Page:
Enterprise Cloud Computing
Choosing a Cloud Strategy? Here's What You Need to Know About IaaS
Part-3: Infrastructure as a Service
By: Arun Rao
Apr. 1, 2010 08:45 AM
Intel's co-founder, Gordon Moore, famously predicted [PDF file link] way back in 1965 that transistors on a chip will double every 2 years. And so they have ever since (therefore, Moore's Law). With increased processing power, computers are increasingly able to process more data in less time - helping users be more productive.
So the cycle has been that every few years, hardware in data centers gets obsolete (even though they are in perfectly good working condition), requiring IT departments to spend capital to refresh their data centers to keep productivity levels high and their companies competitive.
Application designs, for their part, have also changed drastically over the past 10 years - with newer technologies built to use that raw processing power. Upgrading applications, therefore, is a routine job these days in all IT environments.
The only part that is constant, with ever so slight modification over the years, is also the most important part of an IT environment: i.e. the data that the business generates and consumes. So when moving from a data-center and in-house application strategy to the Cloud, it is important to keep the data safe, secure and not locked into a vendor platform.
How do you do that? Well, there are several strategies to achieve that in the current Cloud stack.
That's because the underlying architecture of each cloud ultimately adheres to the virtualization concept that helps (along with additional features) to provide scalability as necessary (hence, "elastic").
Amazon EC2 uses Xen virtualization (as do Eucalyptus, RackSpace and GoGrid) - which supports various guest operating systems including Windows, BSD, Linux and Solaris. Writing more about Xen here will be getting into too much detail, but suffice to say that it is "similar" to almost any VM server (in principle). There are other architectures out there - but that technical detail should not be so much of a problem - for instance, if you currently run VMs internally on VMware, no problem... there are conversion tools available.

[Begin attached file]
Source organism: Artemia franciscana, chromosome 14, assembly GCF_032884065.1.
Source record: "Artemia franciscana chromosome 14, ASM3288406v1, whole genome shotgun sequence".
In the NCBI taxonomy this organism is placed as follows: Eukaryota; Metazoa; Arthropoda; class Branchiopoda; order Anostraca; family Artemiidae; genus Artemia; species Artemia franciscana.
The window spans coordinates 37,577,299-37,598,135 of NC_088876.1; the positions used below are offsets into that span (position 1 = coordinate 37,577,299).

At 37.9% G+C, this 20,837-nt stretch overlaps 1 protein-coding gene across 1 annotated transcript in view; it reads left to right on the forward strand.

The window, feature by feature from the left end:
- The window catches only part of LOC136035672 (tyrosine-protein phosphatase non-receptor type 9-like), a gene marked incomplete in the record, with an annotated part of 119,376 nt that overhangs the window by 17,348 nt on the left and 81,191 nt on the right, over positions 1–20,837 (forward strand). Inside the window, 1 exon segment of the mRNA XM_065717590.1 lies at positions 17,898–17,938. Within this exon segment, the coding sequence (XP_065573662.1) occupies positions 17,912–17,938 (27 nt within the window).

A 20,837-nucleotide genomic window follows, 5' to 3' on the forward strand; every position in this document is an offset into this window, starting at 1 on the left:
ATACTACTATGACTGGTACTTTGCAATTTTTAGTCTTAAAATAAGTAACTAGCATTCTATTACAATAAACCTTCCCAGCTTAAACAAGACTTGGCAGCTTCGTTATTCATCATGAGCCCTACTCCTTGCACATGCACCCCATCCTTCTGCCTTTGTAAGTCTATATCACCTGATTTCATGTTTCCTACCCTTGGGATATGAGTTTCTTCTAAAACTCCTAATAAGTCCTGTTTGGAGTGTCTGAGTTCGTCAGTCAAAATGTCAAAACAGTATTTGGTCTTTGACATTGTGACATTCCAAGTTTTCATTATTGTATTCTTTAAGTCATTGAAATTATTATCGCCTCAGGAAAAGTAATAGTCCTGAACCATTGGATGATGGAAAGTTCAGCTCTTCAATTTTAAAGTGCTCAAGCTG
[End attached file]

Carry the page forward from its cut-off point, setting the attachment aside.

Amazon also allows you to create a Virtual Private Cloud, a secure and isolated Private Cloud on the AWS environment which can be bridged to the company's internal infrastructure through VPN tunnel... therefore, allowing the extension of firewall, security and other rules to the VPC.
This is all well and good, but how (you might ask) does this help solve the problem of vendor lock-in... and the answer is quite simple: with this strategy of creating Public or Private clouds, one can move entire servers out to the Cloud without having to re-write the application, re-load the data or re-learn a new set of tools... The data is still yours - and you can keep it in the same data structure... and, if you don't like the way the Cloud service provider works, well then you can just take your entire virtual machine and move lock-stock-and-barrel.
There are quite a few choices therefore, as to how to setup and manage a Cloud environment... and new companies and tools coming out every week (almost) which eases the process of testing the waters and taking the plunge.
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